By Hans M. Kristensen
The U.S. Air Force National Air and Space Intelligence Center (NASIC) has quietly published a corrected report on the world’s Ballistic and Cruise Missile Threats that deletes a previously identified Russian ground-launched cruise missile.
The earlier version, published on June 26, 2017, identified a “ground” version of the 3M-14 land-attack cruise missile that appeared to identify the ground-launched cruise missile the United States has accused Russia of testing and deploying in violation of the 1987 INF Treaty.
The corrected version, available on the NASIC web site, no longer lists a “ground” version of the 3M-14 (popularly referred to as Kalibr) but only ship- and submarine-launched versions of the missile.
Apart from correcting the spelling of the North Korean Bukkeukseong-2 medium-range ballistic missile and downgrading the operational status of the Iranian Shahab-3 medium-range ballistic missile from deployed with “fewer than 50” launchers to “undetermined,” the deletion of the “ground” version of the Russian 3M-14 appears to be the only correction in the new NASIC report. (Curiously, the report still doesn’t identify the Russian Kh-102 air-launched cruise missile). Other than these changes buried deep in the report, however, there are no external markings on the new version to indicate that it has been changed (the URL identifies the new report date as July 21, 2017).
The older version of the NASIC report has been deleted from the NASIC web site, but a copy can be found here.
Implications and Recommendations
The deletion of the 3M-14 as the apparent INF-violating missile from the NASIC report is noteworthy, but it doesn’t actually change much. In essence, it returns the public INF debate to square one where it was three months ago. The correction even helps clear up confusion about the origins and status of the alleged Russian INF violation (several of us in the GNO community have been trying to crosscheck and cross-reference missile designations).
The United States has refused to publicly identify the INF-violating ground-launched cruise missile, apparently to protect intelligence sources. Instead, government sources have described what the missile is not (see here for previous statements). Although NASIC took the time to correct the error, it missed the opportunity to identify the actual INF-violating ground-launched cruise missile.
The correction refocuses the attention back on what I’ve heard all along: That the Russian INF-violating missile is thought to be a modification of the ground-launched SSC-7, a short-range cruise missile used on the Iskander system. But U.S. intelligence officials are adamant that the INF-violating missile is not the Iskander but a state-of-the-art missile. The new missile is known in the U.S. intelligence community as the SSC-8. The launcher itself apparently is physically different from the one used for the SSC-7. I co-authored a paper about this with the Deep Cuts Commission in April.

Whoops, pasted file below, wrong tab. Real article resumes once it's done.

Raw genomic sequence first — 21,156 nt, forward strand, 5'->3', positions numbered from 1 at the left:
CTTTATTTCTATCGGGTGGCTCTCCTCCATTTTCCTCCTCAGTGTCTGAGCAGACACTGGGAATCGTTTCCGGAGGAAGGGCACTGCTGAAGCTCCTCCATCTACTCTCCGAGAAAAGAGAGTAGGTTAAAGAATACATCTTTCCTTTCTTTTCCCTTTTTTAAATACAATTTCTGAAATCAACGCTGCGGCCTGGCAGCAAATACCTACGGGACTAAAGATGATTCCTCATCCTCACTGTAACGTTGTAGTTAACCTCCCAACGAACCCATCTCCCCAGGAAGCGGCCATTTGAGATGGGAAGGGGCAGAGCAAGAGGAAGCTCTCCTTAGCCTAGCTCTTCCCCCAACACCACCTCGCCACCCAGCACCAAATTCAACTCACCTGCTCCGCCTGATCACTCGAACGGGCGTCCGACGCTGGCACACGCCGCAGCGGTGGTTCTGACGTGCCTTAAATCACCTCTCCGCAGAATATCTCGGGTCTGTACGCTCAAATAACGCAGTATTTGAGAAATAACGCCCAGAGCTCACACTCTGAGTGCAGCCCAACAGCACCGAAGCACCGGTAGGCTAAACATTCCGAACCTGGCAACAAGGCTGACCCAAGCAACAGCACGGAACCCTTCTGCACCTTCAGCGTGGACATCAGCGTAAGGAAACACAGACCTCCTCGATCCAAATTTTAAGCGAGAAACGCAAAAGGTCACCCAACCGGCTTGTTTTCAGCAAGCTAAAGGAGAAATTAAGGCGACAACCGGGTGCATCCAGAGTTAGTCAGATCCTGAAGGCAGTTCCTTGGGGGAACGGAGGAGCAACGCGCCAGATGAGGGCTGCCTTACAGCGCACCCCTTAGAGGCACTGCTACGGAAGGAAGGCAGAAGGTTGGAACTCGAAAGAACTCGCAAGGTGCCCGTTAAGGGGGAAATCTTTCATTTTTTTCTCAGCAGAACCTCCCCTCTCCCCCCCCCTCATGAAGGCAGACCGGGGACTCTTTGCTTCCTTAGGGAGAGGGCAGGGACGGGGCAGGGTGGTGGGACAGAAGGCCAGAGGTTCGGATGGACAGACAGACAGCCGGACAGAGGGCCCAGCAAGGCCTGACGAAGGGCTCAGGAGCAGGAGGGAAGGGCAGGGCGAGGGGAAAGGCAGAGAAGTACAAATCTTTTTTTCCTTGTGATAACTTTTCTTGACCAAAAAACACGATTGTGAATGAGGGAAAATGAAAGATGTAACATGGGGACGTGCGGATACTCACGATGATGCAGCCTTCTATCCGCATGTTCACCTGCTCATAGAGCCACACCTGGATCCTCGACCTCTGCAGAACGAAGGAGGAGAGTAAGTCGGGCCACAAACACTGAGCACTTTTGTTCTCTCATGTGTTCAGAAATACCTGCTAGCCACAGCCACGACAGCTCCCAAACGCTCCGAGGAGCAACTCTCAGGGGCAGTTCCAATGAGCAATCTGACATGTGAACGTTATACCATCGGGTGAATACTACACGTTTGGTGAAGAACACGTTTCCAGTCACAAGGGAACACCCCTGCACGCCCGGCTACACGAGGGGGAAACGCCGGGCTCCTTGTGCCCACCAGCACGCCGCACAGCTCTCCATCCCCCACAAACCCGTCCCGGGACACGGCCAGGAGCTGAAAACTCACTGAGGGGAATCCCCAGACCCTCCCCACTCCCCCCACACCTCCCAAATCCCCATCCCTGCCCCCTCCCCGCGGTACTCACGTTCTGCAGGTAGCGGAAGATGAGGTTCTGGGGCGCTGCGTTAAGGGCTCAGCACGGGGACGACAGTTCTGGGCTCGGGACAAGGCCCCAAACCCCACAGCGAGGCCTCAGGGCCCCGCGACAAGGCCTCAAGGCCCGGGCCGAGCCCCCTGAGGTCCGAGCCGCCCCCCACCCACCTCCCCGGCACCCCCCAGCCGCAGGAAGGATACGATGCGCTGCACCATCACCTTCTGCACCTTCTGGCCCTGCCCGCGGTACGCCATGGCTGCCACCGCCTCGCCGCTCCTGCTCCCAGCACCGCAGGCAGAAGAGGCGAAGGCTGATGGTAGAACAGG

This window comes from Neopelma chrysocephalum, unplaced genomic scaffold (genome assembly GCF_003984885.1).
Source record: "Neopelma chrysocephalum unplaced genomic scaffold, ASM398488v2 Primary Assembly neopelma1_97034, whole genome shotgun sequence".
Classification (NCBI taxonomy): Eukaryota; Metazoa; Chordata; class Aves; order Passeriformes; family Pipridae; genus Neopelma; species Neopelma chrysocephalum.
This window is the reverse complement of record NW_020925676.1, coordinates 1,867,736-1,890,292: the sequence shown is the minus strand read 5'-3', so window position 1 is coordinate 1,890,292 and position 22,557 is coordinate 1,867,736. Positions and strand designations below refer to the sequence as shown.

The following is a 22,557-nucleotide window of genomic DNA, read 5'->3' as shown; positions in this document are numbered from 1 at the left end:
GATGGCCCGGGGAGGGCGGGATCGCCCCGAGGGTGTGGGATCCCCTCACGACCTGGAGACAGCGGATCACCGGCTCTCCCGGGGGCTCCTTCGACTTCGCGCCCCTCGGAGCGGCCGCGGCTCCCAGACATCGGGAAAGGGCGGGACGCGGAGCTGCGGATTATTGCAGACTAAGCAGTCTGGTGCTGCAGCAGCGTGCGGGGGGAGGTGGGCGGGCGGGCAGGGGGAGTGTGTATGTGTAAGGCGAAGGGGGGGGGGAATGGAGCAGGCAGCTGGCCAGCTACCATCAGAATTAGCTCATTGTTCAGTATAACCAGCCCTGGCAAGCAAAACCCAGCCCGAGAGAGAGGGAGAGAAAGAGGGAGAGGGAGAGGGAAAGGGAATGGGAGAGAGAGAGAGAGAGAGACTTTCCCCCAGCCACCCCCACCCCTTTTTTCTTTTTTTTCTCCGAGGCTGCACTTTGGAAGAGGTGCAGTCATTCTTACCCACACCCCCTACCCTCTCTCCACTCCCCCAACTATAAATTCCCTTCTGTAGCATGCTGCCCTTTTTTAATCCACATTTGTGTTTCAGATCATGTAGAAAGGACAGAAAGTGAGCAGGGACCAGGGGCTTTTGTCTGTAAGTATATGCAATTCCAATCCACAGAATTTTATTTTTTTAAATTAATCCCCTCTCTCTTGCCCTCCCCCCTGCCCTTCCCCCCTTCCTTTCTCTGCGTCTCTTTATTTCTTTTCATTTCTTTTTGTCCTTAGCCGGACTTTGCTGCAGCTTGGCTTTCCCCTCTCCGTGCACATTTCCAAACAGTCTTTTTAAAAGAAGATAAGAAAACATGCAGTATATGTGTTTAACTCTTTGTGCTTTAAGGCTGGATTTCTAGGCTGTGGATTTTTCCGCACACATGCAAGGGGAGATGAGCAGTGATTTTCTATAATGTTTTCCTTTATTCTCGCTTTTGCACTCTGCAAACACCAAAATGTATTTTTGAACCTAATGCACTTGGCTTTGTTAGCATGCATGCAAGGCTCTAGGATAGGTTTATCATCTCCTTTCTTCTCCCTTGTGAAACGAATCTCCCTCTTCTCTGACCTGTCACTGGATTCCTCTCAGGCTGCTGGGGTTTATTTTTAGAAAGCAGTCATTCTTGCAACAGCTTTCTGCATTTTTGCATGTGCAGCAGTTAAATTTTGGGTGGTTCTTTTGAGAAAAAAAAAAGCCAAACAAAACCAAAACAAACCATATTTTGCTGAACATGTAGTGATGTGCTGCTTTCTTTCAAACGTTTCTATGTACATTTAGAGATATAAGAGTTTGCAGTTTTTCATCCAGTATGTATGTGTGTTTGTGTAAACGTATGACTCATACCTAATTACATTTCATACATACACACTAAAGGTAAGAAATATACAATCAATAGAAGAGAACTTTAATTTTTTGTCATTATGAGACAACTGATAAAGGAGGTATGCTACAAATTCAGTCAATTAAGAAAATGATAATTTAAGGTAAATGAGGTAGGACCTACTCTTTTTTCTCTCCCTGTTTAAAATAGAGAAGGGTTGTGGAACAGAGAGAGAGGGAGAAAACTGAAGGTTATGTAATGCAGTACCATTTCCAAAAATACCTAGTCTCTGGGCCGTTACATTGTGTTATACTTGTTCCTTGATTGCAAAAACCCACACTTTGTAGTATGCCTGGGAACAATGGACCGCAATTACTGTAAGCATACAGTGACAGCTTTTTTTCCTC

Apparently one battalion is operational and a second is fitting out, potentially embedded with Islander battalions starting in central Russia, and deployments are expected eventually in all four Russian military districts. So far, however, according to U.S. officials, the SSC-8 does not appear to give Russia any military advantage in Europe. And the U.S. military already has the military capability to counter the SSC-8 with sea- and air-launched cruise missiles and other means.
The U.S. refusal to identify the missile has given the Russian government the public space to “play ignorant” and claim it doesn’t know what the U.S. government is talking about. Similarly, the secrecy has made it difficult for allied governments to verify the claim and privately and publicly assist the United States with putting pressure on Russia to return to treaty compliance. That, in turn, has allowed hardliners in the U.S. Congress to propose that the United States should also develop it’s own ground-launched cruise missile (something the U.S. military does not believe is necessary).
Rather than making a bad situation worse, in order to sustain and increase pressure on Russia to return to INF compliance, the United States must reinforce its own commitment to the treaty by rejecting any Cold War proposal to mimic Russia’s bad behavior by developing a U.S. ground-launched cruise missile and instead focus potential military responses on existing forces already widely available, remove public ambiguity by identifying the Russia missile and disclose the information it has shared with Russia (if it can tell the Kremlin, then it can also tell the rest of the world), increase intelligence sharing with allies to improve their ability to work the issue with Russia directly, and pursue the matter directly with Russia in the Special Versification Commission of the INF treaty.
- NASIC (corrected) report on Ballistic and Cruise Missile Threats
- NASIC (previous) report on Ballistic and Cruise Missile Threats
- FAS review of NASIC Report 2017: Nuclear Force Developments
- Deep Cuts Commission: Preserving the INF Treaty
This publication was made possible by a grant from the Carnegie Corporation of New York, the New Land Foundation, and the Ploughshares Fund. The statements made and views expressed are solely the responsibility of the author.
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